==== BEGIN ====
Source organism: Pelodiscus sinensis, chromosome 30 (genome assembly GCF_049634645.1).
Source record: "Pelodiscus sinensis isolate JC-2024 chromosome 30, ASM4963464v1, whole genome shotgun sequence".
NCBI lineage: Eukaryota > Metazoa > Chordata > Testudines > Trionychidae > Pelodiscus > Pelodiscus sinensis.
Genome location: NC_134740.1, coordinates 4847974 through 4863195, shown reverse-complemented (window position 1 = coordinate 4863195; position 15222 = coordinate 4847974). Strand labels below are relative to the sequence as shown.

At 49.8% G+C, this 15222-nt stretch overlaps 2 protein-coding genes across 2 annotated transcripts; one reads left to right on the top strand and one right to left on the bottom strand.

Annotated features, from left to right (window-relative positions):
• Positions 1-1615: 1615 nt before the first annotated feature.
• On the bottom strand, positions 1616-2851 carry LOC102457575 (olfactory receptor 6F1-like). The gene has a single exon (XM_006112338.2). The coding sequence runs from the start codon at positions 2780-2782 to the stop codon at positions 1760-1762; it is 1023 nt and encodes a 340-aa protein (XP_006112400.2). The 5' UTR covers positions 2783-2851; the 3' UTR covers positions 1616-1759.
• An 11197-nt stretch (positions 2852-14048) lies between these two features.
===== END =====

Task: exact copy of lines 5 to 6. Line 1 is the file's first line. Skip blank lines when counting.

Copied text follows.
At 49.8% G+C, this 15222-nt stretch overlaps 2 protein-coding genes across 2 annotated transcripts; one reads left to right on the top strand and one right to left on the bottom strand.

Annotated features, from left to right (window-relative positions):